become healthy. Hopefully, my using the direct term will make denial a little more difficult and help you to face
The wild claims of diet books.

When you pick up a diet book, a preliminary question should be, was the author fat, and if so, did the program
work for him? I am not anti-Atkins. However, Dr. Atkins built a moneymaking empire on his diet advice. When he
died of questionable causes (allegedly due to a fall, but also perhaps from a stroke or heart attack) his empire
had a significant financial interest in saying he was healthy–that his diet program worked. However, his death
certificate lists his weight as 258 pounds; which, according to government guidelines for a six-foot tall man, gave
him a BMI of 35, well into the obese range. The Atkins diet may work in the short-run. It may work for some people
in the long run, but for the founder and financial beneficiary of the Atkins empire, it did not keep him from dying an
obese man. Similarly, health guru Dr. Andrew Weil makes millions on his books and health products. He does not
reveal his weight or BMI, but his round belly and beard make him look like Santa Claus and photos of him in a hot
tub leave little doubt that he is fat.

Some diet book authors, especially those who have come up in the fitness industry, are rumored to be steroid
users. In my experience if you think someone might be using steroids, they are. The hypocrisy of achieving
muscularity through drug use and then pretending others can achieve the same results without drugs is
pervasive, from the local health club, to reality TV, and on the bestseller list. Steroid users are cheaters and their
dishonest sales pitch should be ignored.

Other diet authors have never been fat. Vegans Neal Barnard and Joel Fuhrman give heartfelt nutrition
counseling, but both appear to be naturally slim. Barnard was a college athlete and Furhman was a world
champion figure skater. It is harder to trust their message when they do not really need it.

One of the biggest red flags in the diet industry is the products the author or program is selling. If they are selling
supplements and meal plans, be careful. The endorsement of the Vegan Formula Mega Weight-Cutting Dietary
Supplement may not be because it helps people lose weight, but because it makes the endorser more money.

Diet books make lots of wild claims, many of them on the cover. Here are a few:

•        4 Weeks, 20 pounds
•        Lose up to 5 pounds in 5 days by eating the foods you love
•        Kick start your metabolism and safely lose up to 10 pounds in 7 days

The wildest I have seen so far is the promise to lose eight pounds in three days. Now, losing a pound of weight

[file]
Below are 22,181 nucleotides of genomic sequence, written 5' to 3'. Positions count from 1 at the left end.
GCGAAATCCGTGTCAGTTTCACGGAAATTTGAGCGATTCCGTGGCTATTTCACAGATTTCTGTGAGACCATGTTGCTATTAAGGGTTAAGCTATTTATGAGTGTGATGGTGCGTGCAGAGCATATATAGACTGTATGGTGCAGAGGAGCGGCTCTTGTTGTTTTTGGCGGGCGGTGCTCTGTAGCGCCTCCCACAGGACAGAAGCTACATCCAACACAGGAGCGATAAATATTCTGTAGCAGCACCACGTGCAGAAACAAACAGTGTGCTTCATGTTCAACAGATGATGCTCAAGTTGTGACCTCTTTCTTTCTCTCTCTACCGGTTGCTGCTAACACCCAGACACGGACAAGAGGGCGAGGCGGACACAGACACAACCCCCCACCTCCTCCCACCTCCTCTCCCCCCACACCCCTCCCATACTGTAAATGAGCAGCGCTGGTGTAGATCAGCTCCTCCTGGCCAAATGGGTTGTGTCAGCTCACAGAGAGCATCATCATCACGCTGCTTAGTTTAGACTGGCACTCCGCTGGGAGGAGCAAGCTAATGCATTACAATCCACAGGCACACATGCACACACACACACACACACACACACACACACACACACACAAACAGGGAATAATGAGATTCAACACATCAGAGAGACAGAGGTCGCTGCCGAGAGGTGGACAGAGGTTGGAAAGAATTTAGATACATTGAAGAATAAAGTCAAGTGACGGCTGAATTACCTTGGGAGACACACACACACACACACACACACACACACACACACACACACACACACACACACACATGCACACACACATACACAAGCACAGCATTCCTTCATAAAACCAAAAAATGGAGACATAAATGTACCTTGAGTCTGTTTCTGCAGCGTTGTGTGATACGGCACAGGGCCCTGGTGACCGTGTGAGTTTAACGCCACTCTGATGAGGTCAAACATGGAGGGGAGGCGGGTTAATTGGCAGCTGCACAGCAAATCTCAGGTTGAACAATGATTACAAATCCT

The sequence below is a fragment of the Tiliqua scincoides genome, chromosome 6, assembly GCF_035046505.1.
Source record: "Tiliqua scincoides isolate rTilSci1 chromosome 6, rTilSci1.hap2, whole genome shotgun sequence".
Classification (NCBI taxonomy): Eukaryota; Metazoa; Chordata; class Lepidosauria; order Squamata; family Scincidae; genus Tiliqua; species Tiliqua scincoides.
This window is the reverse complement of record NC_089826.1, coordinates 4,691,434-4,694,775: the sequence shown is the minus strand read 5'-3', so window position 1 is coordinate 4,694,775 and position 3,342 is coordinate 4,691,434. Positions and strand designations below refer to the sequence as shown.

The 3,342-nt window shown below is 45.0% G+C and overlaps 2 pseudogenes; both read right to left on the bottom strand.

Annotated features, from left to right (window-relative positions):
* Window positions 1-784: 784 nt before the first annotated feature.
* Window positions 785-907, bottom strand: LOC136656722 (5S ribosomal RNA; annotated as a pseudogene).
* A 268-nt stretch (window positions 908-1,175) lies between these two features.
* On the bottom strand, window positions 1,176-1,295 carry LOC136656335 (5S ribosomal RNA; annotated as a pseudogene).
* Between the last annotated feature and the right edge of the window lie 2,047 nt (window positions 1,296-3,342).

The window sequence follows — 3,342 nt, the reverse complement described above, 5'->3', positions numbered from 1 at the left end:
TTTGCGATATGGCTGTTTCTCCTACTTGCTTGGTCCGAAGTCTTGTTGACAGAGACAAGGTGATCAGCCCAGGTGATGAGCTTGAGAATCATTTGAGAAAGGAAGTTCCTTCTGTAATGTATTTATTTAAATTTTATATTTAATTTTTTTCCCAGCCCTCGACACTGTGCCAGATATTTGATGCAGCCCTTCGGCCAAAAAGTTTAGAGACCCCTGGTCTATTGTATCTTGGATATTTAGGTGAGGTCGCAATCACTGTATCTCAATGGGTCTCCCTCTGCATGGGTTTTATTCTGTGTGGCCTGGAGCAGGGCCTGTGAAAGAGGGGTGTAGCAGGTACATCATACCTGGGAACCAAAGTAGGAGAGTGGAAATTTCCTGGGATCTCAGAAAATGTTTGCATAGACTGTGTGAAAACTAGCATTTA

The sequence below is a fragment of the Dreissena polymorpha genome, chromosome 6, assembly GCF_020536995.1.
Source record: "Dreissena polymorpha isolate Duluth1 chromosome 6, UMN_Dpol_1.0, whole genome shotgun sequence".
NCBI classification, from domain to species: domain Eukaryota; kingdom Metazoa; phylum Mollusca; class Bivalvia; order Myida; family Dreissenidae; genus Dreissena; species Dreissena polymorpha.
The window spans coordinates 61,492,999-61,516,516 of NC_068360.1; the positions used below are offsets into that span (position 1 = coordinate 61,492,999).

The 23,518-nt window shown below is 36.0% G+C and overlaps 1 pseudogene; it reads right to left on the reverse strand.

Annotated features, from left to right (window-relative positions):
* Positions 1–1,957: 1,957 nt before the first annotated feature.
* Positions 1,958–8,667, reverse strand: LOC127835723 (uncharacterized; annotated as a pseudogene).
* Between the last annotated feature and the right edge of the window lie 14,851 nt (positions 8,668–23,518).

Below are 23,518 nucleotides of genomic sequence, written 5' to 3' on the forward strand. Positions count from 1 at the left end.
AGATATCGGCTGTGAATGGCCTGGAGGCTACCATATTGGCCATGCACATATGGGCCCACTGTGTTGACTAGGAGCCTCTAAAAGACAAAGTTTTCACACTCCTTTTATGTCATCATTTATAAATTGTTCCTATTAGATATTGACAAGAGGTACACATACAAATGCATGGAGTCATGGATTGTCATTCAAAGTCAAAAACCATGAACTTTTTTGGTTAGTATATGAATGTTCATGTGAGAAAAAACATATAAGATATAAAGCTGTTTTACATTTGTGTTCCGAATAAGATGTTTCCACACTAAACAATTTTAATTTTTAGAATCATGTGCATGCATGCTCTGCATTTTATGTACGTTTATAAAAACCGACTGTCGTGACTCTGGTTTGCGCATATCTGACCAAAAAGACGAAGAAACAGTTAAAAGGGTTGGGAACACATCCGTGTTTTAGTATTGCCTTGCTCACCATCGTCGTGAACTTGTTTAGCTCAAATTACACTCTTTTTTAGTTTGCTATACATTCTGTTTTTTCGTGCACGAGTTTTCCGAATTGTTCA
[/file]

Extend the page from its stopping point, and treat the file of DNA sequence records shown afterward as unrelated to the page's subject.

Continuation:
means reducing your calorie intake by about 3,500. If you eat an average of 2,400 calories a day, even if you ate
nothing at all, it would take more than eleven days to lose eight pounds. Books that promise unbelievable weight
loss progress and use magic potions belong in the fiction section. Weight loss cannot be achieved with magic, it
takes work.

Diet books are full of promises. I often joke that they not only promise glowing skin, elimination of all medications,
cures for soreness and the effects of aging, but also that you will have to hire a lawyer to get an injunction to stop
all the super-models who are pursuing you to get dates.

Some diet books are very convincing. When you read an Atkins diet book, it seems that meat is the only solution.
But reading a vegan book convinces you of the opposite. The selectively cited science in each book supports the
author’s premise, but in fact science is not really sure what diets work and even less sure of why. If the answer
were clear, the government would endorse and promote a diet plan and we would be a slim nation. But we are not.
The truth of the matter is the scientists do not know why some diets work, and neither do I. I am not immune from
the temptation to cite a little science in support of my diet, but I will try to limit it to science about what works, not
explanations of why it works. I will also try to include some common sense, something we seem to have abandoned
with disastrous consequences when we allowed scientists to tell us how to eat. Science started dominating the diet
discussion in the 1960's and since that time the percentage of obese adults in the U.S. has increased from 13% to
36%. It is time to let common sense back into the discussion. In the old days, common sense led us to eat a salad
or steak with black coffee as a diet meal. Science gave us low-fat TV dinners, diet soda and Snackwells that
actually made us fatter. It is time for something different.

Here is the bottom line, The Simply Fit Diet works. The Simply Fit Diet is free. There are no Simply Fit Diet
endorsed products and there never will be. The Simply Fit Diet is my honest explanation of a diet that worked for
me and will work for you. Give it a try. You have nothing to lose but your excess weight and a world of health to